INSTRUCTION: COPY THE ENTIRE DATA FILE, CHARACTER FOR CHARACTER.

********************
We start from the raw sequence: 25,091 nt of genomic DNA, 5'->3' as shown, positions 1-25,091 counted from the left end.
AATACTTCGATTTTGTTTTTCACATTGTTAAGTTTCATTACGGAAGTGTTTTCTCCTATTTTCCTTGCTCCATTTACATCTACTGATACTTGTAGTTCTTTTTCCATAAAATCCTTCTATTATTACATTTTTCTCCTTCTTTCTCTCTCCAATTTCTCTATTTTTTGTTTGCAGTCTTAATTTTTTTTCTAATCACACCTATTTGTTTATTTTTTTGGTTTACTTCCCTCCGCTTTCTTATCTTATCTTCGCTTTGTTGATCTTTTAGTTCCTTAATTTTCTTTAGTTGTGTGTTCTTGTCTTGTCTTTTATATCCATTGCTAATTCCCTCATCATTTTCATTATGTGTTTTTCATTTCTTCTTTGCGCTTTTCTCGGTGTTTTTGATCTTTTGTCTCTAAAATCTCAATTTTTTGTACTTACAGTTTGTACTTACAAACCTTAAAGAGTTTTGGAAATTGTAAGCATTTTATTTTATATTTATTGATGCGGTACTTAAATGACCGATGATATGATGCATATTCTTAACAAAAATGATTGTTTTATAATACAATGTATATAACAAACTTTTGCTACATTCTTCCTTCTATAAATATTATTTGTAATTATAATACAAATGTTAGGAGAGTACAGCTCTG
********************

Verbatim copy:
We start from the raw sequence: 25,091 nt of genomic DNA, 5'->3' as shown, positions 1-25,091 counted from the left end.
AATACTTCGATTTTGTTTTTCACATTGTTAAGTTTCATTACGGAAGTGTTTTCTCCTATTTTCCTTGCTCCATTTACATCTACTGATACTTGTAGTTCTTTTTCCATAAAATCCTTCTATTATTACATTTTTCTCCTTCTTTCTCTCTCCAATTTCTCTATTTTTTGTTTGCAGTCTTAATTTTTTTTCTAATCACACCTATTTGTTTATTTTTTTGGTTTACTTCCCTCCGCTTTCTTATCTTATCTTCGCTTTGTTGATCTTTTAGTTCCTTAATTTTCTTTAGTTGTGTGTTCTTGTCTTGTCTTTTATATCCATTGCTAATTCCCTCATCATTTTCATTATGTGTTTTTCATTTCTTCTTTGCGCTTTTCTCGGTGTTTTTGATCTTTTGTCTCTAAAATCTCAATTTTTTGTACTTACAGTTTGTACTTACAAACCTTAAAGAGTTTTGGAAATTGTAAGCATTTTATTTTATATTTATTGATGCGGTACTTAAATGACCGATGATATGATGCATATTCTTAACAAAAATGATTGTTTTATAATACAATGTATATAACAAACTTTTGCTACATTCTTCCTTCTATAAATATTATTTGTAATTATAATACAAATGTTAGGAGAGTACAGCTCTG